British Columbia

Conservative MP says 'lack of a job' cause of missing and murdered indigenous women

Conservative MP Bob Zimmer made comments at an all-candidates meeting in Fort St. John that left his opponent "flabbergasted" and drew a rebuke from one activist.

Bob Zimmer says comments taken out of context, MP says he 'absolutely cares' about missing and murdered women

Conservative MP made comments at an all-candidates' meeting in Fort St. John that drew strong reaction. (BobZimmer.Conservative.ca)

Conservative MP Bob Zimmer is taking heat for suggesting that joblessness is largely the cause of Canada's missing and murdered indigenous women.

The incumbent MP for the Northern B.C. Prince George-Peace River-Northern Rockies riding made the comments at an all-candidates meeting in Fort St. John this week when the moderator asked whether an inquiry was needed into missing and murdered indigenous women.

"If I thought an inquiry would save one life, one life, I absolutely would do it," Zimmer responded.  "There's already been 42 studies that have been done." 

"The most recent one is the RCMP study into missing and murdered aboriginal women. It talks about the issues. It talks about what's the major cause of those missing and murdered aboriginal women. The study's been done. There's many others that have been done. I think the key is how we respond to it."

"One of the major drivers of missing and murdered aboriginal women is the lack of economic activity, or simply put, the lack of a job. … Ultimately, when people have a job, they're not in despair. They can stay on reserve, and that's where we want them to be."

Those comments drew confused chatter from the audience, and NDP candidate Kathi Dickie said she was "flabbergasted" by the remarks.

"Twelve-hundred women murdered because they didn't have a job? And they would have stayed on the reserve?" she asked to applause.

"Women are still going missing today. They're still being murdered. The 42 studies, obviously, they have not worked. We need an inquiry to get to the root causes of those things."

Zimmer clarifies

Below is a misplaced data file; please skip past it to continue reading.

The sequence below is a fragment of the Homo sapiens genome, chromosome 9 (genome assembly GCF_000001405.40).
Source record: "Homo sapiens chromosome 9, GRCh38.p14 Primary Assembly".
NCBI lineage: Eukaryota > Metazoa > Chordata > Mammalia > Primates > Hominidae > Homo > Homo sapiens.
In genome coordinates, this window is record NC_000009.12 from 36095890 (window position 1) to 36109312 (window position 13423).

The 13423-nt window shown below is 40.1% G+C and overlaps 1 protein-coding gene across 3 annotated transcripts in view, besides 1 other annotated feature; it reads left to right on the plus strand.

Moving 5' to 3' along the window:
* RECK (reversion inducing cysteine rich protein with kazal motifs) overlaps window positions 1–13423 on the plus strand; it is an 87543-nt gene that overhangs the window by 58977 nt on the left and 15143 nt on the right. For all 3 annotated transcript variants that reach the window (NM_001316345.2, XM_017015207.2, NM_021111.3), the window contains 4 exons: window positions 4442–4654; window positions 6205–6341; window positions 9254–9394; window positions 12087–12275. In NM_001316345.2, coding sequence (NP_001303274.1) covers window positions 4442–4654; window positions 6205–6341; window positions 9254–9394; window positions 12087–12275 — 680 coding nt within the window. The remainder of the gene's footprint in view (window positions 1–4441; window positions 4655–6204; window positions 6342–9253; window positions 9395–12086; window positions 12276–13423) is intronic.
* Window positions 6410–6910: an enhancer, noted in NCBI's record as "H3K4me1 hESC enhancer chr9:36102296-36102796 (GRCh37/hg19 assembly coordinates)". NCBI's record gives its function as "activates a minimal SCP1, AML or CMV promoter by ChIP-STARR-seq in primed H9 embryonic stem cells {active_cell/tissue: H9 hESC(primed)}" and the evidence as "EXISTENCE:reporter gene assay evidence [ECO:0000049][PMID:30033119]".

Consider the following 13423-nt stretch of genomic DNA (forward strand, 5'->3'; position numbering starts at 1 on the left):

When questioned by CBC News about his comments, Zimmer said that he was being taken out of context, and that he "absolutely cares" about missing and murdered indigenous women.

"It's a tragedy we need to fix," he said. "As a father, I can't imagine going through a tragedy like that, and from the bottom of my heart, I want to see it stopped."

Zimmer said that a lack of jobs is "by far not the only factor" contributing to missing and murdered indigenous women, and he wants women to not have to endanger themselves by hitchhiking.

To hear the full exchange between Zimmer, Dickie and the debate's moderator, click on the SoundCloud file below (courtesy of Alaska Highway News).

Local advocate 'disheartened' by comments

Connie Greyeyes is an organizer with Sisters in Spirit Fort St. John, which advocates for missing and murdered indigenous women. Several of her own friends and family members are among those women.

She said that she was hurt by Zimmer's comments, and said she's heard from other families of missing and murdered indigenous women who say the same thing.

"These families have been through enough tragedy and trauma," she said. "To be traumatized again and again by offhanded comments in the media like these from candidates, it's just so disheartening."

Greyeyes says she has been working with Elections Canada to bump up voting numbers on reserves. She says the voters she's been speaking to are frustrated that the issue of missing and murdered indigenous women has not been more prominent during the campaign, and says the issue is motivating many first-time voters on reserves.

Online reaction

Zimmer's comments drew reaction from many users on Twitter, most of whom disagreed with his comments.

To hear the full interview with Connie Greyeyes, click on the audio labelled: Conservative MP's comments on missing and murdered indigenous women criticized.

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